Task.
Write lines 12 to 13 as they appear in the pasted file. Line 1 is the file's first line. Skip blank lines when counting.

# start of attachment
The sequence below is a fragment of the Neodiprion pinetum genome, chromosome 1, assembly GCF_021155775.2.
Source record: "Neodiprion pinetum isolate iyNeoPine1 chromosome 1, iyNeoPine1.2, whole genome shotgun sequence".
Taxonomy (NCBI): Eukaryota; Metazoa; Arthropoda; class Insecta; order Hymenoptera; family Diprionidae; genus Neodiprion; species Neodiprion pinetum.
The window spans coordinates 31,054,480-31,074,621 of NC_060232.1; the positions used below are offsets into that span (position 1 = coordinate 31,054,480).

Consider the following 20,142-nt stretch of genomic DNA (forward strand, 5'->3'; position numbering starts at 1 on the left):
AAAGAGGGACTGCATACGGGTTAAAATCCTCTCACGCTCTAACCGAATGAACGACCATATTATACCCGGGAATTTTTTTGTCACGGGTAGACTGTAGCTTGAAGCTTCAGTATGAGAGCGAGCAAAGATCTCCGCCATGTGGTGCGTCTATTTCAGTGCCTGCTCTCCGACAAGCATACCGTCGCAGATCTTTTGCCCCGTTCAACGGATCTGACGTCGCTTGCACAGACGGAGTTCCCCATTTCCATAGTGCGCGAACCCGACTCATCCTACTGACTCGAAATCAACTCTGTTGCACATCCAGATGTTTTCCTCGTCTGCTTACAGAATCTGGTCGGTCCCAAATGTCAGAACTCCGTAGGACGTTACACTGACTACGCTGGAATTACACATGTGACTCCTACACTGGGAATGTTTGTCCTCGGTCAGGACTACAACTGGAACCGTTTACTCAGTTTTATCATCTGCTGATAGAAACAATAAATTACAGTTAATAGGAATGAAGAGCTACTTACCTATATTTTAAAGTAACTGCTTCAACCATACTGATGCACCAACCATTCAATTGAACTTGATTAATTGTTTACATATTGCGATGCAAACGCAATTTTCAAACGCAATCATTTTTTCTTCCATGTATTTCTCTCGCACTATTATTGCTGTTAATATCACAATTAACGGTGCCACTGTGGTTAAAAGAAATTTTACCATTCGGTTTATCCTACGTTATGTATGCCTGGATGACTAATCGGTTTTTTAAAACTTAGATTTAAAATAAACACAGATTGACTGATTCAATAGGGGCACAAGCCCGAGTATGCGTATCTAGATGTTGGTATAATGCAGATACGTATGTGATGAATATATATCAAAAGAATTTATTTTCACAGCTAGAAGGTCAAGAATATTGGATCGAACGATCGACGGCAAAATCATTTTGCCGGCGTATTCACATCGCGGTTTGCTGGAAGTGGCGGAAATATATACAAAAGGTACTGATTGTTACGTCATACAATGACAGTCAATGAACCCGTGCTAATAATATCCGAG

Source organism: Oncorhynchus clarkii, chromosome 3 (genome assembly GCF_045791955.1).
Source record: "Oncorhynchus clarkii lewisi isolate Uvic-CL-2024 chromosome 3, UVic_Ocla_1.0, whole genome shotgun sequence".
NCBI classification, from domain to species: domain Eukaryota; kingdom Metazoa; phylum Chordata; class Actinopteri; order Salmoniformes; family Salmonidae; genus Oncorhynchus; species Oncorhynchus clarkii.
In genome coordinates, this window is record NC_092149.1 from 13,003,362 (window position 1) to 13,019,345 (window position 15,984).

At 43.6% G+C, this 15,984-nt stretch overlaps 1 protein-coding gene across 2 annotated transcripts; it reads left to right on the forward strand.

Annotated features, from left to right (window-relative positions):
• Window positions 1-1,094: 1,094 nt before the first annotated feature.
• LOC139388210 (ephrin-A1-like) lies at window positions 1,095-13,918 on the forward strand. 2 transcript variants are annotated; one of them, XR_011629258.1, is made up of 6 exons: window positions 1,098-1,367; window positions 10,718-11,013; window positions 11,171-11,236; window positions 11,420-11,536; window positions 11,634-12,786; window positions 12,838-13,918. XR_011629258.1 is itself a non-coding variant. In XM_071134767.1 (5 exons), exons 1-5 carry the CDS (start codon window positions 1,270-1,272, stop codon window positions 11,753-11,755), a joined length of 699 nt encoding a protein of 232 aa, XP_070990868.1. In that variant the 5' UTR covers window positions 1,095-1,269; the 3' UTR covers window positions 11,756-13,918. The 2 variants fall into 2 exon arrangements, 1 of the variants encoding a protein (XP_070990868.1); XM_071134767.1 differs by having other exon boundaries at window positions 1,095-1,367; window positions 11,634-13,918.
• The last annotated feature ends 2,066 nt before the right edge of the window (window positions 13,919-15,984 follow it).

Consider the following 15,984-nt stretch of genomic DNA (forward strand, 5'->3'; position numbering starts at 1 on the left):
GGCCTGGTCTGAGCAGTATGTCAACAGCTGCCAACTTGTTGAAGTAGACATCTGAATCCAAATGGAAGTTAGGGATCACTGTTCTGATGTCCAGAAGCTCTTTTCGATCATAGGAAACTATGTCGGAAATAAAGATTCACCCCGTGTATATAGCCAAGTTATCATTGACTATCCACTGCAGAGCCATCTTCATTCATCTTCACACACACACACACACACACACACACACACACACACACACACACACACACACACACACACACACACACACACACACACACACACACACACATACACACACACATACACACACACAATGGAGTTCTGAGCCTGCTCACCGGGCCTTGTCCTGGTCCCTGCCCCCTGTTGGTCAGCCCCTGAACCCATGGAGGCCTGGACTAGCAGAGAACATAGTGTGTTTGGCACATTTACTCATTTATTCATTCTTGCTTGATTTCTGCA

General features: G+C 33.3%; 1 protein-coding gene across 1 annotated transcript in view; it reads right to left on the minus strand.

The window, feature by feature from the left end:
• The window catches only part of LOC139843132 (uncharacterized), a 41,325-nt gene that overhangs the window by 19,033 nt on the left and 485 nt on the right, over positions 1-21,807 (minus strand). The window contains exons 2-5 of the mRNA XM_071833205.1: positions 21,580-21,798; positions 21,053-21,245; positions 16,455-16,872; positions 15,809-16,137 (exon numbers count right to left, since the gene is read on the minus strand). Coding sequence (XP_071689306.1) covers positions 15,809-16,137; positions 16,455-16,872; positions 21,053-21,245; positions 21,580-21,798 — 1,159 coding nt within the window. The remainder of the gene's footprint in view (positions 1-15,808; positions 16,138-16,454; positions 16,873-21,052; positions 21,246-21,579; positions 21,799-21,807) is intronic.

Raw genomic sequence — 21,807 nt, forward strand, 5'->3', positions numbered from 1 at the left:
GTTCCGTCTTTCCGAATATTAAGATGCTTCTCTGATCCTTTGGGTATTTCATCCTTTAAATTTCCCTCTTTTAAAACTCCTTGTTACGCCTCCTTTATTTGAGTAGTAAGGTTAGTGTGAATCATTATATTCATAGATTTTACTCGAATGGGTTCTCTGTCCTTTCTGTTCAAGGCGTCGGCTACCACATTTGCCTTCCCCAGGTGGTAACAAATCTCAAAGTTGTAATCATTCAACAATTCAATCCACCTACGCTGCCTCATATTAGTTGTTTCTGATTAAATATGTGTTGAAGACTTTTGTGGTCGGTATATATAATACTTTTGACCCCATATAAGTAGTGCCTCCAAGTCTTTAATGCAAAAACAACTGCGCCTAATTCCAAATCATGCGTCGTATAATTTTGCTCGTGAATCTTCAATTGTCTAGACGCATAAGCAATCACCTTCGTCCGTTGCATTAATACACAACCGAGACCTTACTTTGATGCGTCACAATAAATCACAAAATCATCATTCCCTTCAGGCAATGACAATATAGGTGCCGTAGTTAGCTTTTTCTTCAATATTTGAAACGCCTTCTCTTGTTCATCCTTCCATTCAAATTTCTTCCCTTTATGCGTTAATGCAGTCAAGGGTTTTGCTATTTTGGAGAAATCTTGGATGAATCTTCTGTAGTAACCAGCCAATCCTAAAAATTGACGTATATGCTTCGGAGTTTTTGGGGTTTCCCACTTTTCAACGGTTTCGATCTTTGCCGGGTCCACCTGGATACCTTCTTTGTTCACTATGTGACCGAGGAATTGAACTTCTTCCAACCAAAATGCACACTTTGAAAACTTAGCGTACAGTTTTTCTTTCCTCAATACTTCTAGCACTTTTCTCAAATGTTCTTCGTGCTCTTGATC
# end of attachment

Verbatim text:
Annotated features, from left to right (window-relative positions):
• Window positions 1-1,094: 1,094 nt before the first annotated feature.